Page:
Collecting clay to make a blower housing specifically designed for a one way spinning fan Digging clay processing pits Compacting lower sedimentation pit Raw clay is dumped in the upper slaking pit and water is added The clay is dissolved into solution and then allowed to run into the sedimentation pit leaving the rocks and stones in the slaking pit The purified clay settles in the sedimentation pit It is collected in a pot while still wet And is placed on sand to dry quicker The moisture wicks into the sand and the clay stiffens. The uniform sized sand that gets into the clay will act as grog, preventing cracks as it dries.
Ash is dusted onto a flat surface to stop clay sticking Clay is formed on this surface to form a disc 40 cm in diameter (using a stick measured against a foot, 25 cm and subtracting 2 finger joints, 5 cm to form a 20 cm radius) A 25 cm circle is scribed in the middle where the fan will go Because the fan rotates in one direction only, a volute shaped housing can be designed that will better direct air At one point, mark 3/4 the distance from the fan to the edge At 90 degrees around the circle, mark 1/2 the distance from the fan to the edge At another 90 degrees around the circle mark 1/4 the distance from the fan to the edge Scribe a spiral back around connecting all these points. At 0 degrees the line starts at the fan edge and at 360 degrees the line touches the outer circle To form the slabs for the walls of the housing, a rectangular mold was made from split cane and clay pressed into it.
The slabs are then taken out and pressed onto the disc to form the walls following the line of the spiral Leaving a triangle of clay to support the spout, the excess clay is then cut away from the housing To form the spout a log is dusted and clay formed around it making a pipe The spout is then pressed onto the housing where the air exits, its angle adjusted by putting sticks under the log The log is also turned to ensure the clay is not sticking to it, making it easier to remove later The 6.25 cm (1/4 my foot) air inlet for the housing is cut in the center More slabs are added to build the walls up to a total 10 cm tall (4 finger joints high) Clay is added over the spout to make a good seal with the lid (yet to be made) The log is removed when the spout has stiffened.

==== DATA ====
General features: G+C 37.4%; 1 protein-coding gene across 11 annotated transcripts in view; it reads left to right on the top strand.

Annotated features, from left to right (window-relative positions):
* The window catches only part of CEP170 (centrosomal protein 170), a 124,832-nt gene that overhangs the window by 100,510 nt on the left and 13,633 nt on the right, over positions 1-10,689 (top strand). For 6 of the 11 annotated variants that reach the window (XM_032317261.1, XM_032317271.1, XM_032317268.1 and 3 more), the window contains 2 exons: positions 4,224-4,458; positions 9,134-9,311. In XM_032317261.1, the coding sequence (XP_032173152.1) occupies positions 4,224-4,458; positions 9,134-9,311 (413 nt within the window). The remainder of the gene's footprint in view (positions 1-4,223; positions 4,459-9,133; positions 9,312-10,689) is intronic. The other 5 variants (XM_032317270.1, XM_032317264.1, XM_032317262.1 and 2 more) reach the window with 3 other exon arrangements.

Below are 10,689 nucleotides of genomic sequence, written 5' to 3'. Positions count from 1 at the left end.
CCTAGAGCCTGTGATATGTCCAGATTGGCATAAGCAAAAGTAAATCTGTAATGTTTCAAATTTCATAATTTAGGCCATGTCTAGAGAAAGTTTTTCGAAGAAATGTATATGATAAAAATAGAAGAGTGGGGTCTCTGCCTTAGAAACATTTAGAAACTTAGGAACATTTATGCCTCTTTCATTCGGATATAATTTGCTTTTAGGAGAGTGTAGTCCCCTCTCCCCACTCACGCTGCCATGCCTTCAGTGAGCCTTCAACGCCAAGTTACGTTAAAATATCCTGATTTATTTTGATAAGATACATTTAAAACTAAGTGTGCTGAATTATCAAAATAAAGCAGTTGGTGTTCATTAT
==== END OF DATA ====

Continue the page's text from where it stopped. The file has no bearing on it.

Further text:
Housing complete Making sure fan fits Turning the housing when stiff enough to Trimming clay, neatening up To form the lid another 40 cm disc is made The housing is lifted and pressed onto the wet disc to form a tight fit Excess clay is trimmed from the disc to match the housing profile A stick is used to mark a circular hole in the lid matching the hole in the housing The housing is lifted off the lid.
The marked hole is cut out and neatened up Housing and lid completed Fire was used to speed up the drying process Using mud to form a seat for the housing Housing put in place Fan rotor in place Rope stick test Bricks made in previous episodes are used to build a furnace Building the square furnace pit with 4 bricks.
The next layer has a half brick to leave an opening for the tuyere Mud to hold the tuyere Tuyere in place Sealing it in Putting in a floor of mud Putting the lid in place The lid turns till it matches the housing profile and is held in place with mud at the base Clay is used to seal the lid to stop air leaks Hot coals into the furnace.
Testing the furnace Adding another layer to the furnace Close up of the one way spinning technique One way spinning, rope stick blower